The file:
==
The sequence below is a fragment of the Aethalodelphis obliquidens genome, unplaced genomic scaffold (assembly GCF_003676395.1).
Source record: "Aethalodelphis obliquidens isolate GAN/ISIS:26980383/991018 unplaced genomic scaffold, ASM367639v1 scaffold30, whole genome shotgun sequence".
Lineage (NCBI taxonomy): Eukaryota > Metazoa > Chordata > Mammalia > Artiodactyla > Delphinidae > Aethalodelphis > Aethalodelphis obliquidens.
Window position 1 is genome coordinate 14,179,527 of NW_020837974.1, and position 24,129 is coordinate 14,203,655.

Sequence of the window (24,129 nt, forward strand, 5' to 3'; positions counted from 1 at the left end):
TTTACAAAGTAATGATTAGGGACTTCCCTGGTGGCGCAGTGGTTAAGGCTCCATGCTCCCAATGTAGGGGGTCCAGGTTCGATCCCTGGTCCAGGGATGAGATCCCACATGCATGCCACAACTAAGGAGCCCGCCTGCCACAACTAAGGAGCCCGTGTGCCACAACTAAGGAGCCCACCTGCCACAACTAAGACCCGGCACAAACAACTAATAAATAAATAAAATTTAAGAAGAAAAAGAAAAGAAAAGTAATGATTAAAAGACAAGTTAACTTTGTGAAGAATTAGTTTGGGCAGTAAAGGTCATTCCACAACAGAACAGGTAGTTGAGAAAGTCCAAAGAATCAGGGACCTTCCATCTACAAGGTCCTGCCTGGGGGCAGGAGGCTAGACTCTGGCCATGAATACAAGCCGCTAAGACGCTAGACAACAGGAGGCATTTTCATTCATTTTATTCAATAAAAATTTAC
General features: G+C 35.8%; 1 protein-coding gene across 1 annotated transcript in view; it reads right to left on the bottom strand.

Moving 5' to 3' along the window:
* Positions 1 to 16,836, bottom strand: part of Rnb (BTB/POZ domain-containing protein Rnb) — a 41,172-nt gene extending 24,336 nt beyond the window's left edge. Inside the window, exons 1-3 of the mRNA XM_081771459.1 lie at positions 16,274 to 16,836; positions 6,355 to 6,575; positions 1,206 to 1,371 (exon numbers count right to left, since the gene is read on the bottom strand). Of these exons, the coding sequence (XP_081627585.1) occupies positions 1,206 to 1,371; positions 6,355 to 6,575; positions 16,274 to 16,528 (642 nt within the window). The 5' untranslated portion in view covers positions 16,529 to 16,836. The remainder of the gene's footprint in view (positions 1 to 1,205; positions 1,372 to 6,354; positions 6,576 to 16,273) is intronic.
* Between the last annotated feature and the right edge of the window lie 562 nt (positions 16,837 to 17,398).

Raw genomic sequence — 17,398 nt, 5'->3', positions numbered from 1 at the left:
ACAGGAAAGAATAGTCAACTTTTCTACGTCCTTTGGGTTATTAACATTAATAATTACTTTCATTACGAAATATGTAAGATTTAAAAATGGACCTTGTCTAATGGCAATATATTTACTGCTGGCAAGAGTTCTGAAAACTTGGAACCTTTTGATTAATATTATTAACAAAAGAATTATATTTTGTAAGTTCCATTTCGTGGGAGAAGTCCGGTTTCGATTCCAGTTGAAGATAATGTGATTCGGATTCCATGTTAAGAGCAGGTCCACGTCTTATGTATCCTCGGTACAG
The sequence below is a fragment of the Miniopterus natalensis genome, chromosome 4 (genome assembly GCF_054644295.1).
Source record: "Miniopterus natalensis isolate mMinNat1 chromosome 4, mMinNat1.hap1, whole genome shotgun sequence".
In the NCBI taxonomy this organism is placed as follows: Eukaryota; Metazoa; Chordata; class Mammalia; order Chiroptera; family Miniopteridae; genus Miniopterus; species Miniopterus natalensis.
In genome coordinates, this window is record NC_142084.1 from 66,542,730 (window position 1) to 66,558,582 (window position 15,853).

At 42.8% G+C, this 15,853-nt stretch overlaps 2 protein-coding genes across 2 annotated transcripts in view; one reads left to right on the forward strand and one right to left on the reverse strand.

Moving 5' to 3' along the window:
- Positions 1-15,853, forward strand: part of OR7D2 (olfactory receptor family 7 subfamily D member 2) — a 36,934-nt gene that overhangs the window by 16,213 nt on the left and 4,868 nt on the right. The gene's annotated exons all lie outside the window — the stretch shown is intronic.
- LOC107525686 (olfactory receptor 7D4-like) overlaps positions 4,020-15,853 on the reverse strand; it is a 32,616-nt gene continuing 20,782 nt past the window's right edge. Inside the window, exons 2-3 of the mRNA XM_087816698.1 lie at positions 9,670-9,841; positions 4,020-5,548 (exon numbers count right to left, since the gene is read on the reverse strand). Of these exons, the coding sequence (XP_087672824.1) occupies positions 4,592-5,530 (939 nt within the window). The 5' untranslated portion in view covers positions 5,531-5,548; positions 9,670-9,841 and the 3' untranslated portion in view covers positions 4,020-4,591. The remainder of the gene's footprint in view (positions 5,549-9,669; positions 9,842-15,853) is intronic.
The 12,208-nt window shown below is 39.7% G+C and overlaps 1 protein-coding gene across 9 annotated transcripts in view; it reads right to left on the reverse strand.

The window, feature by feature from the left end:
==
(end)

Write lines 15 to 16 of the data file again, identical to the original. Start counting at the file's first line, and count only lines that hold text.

In the NCBI taxonomy this organism is placed as follows: Eukaryota; Metazoa; Chordata; class Mammalia; order Chiroptera; family Miniopteridae; genus Miniopterus; species Miniopterus natalensis.
In genome coordinates, this window is record NC_142084.1 from 66,542,730 (window position 1) to 66,558,582 (window position 15,853).